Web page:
Library helps residents prepare for citizenship tests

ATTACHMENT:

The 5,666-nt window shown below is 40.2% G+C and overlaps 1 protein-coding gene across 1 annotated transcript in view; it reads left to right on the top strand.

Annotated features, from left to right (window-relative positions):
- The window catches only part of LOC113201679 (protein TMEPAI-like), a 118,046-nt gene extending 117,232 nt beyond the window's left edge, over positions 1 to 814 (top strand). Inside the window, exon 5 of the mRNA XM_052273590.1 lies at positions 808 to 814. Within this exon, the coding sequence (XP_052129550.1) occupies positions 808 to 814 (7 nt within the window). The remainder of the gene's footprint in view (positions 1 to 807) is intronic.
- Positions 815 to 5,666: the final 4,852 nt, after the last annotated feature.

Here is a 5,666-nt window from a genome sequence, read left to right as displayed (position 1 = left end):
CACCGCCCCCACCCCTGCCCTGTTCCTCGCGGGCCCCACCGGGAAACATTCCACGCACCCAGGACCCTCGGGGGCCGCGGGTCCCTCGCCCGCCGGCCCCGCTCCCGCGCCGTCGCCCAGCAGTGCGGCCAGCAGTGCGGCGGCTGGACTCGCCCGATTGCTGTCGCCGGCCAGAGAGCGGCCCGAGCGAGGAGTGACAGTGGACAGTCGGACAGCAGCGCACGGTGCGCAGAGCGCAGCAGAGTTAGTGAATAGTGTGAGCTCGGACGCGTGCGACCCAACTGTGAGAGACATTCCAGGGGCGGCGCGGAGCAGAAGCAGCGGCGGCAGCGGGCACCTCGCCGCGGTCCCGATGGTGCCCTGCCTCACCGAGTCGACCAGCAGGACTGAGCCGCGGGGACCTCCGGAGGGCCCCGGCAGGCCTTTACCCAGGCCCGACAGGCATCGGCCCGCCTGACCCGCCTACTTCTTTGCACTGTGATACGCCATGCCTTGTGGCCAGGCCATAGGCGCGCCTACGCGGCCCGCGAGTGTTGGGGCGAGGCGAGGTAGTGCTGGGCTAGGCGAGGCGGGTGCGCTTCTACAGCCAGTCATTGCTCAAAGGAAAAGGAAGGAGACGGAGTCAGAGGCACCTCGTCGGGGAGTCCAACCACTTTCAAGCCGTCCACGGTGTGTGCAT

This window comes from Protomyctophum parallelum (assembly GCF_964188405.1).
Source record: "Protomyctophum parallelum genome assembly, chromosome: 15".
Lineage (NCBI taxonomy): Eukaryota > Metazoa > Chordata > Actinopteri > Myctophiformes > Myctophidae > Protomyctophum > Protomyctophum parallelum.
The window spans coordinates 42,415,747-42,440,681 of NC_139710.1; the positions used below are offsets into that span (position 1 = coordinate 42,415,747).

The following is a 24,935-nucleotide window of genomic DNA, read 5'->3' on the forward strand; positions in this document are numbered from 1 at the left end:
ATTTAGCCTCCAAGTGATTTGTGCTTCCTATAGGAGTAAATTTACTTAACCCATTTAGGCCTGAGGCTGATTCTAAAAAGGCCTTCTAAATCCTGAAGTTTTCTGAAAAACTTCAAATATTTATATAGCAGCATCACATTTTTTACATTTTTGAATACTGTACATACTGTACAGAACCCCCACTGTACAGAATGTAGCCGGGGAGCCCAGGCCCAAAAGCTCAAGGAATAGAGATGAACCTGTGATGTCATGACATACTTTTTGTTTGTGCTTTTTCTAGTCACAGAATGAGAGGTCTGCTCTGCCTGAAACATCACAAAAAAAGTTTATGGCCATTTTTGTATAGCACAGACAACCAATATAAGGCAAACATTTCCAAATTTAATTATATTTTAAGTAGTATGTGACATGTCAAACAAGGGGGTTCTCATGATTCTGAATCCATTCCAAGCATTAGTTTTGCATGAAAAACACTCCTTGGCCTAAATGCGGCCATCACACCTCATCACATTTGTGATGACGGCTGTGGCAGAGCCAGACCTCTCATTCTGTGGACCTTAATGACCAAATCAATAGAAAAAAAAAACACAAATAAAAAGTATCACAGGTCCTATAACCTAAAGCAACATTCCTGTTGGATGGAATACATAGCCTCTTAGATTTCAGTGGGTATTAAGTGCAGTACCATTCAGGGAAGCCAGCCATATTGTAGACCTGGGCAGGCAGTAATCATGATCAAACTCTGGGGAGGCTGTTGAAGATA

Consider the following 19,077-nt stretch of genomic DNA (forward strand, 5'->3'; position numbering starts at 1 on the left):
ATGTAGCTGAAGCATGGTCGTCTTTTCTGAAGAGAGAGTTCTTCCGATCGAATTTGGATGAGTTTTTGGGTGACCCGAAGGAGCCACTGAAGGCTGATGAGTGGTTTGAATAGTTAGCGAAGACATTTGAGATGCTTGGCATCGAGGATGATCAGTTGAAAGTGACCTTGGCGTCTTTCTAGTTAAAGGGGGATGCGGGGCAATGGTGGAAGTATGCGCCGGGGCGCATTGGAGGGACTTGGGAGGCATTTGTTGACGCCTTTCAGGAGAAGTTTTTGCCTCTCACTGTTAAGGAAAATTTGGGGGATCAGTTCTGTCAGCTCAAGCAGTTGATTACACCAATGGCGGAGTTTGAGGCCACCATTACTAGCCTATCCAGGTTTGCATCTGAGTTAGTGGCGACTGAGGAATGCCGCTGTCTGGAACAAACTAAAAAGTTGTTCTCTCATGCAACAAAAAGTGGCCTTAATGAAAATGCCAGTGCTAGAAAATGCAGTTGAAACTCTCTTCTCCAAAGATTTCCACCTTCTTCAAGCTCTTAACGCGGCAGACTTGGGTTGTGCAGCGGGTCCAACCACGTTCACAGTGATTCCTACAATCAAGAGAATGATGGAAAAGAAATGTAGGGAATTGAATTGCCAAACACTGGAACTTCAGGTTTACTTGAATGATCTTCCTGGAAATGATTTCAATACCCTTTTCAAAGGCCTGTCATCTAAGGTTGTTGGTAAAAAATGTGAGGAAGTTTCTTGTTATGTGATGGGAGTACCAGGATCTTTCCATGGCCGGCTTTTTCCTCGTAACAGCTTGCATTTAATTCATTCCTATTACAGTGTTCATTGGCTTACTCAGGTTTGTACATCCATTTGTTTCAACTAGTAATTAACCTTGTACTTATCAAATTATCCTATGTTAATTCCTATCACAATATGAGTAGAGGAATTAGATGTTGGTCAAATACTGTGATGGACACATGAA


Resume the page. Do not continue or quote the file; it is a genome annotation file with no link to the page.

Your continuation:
A program to aid legal residents on the path to citizenship began at the Point Reyes Library on Tuesday evening, when Annemarie Russo, the branch’s literacy coordinator, launched a study group to prepare residents for the English and civics tests that are a part of the naturalization process. “A lot of libraries in the U.S. have been pioneering movements to integrate immigration resources as part of their expertise,” Ms. Russo said. “This is a way within the current political landscape that we can take action to help people, because there’s a shortage of immigration lawyers.” The classes complement a larger, nationwide initiative called the New Americans Campaign, which helps permanent legal residents on their journey to citizenship. The campaign holds legal workshops to help residents fill out the N-400, the U.S. Citizenship and Immigration Services’ naturalization form. In May, the Marin County Free Library partnered with the campaign, and now helps out with the legal workshops, which occur quarterly. Ms. Russo said the library was a natural fit for the classes, as it has both the necessary space and resources in the form of ESL books and literature on citizenship. The immigration service’s English test has three components: reading, writing and speaking; for the civics test, applicants are presented 10 questions out of a list of 100 and must answer at least six correctly (questions include “Name one of the two longest rivers in the U.S.” and “What is one thing Benjamin Franklin is famous for?”). Ms. Russo said she knows of five locals who have applied for citizenship and plan to attend the study sessions. “People have been asking for it for a while,” she said, but “the timing just wasn’t right—we’ve got so many things happening here at the library. And then it just really streamlined with the [New Americans] campaign.” Claudia Pruess, a West Marin resident who has lived in the U.S. since 1963, said she hopes to become a citizen because it would make it significantly easier for her to travel. “I have a green card,” she said, “and it’s hard to get to Germany to see my sister. If I have an American passport, it would be so much better in this world, I tell you.” The classes will continue until December, when the next legal workshop will take place, at which point Ms. Russo said the library will evaluate the program and make changes as necessary. “This is one way we can really improve our country,” Ms. Russo said, “by getting people who are immigrants to naturalize so they can have the right to vote or the right to run for office.” Citizenship classes take place from 7 p.m. to 8:30 p.m. on Tuesdays at the Point Reyes Library in Point Reyes Station. For more information, call (415) 663.8375.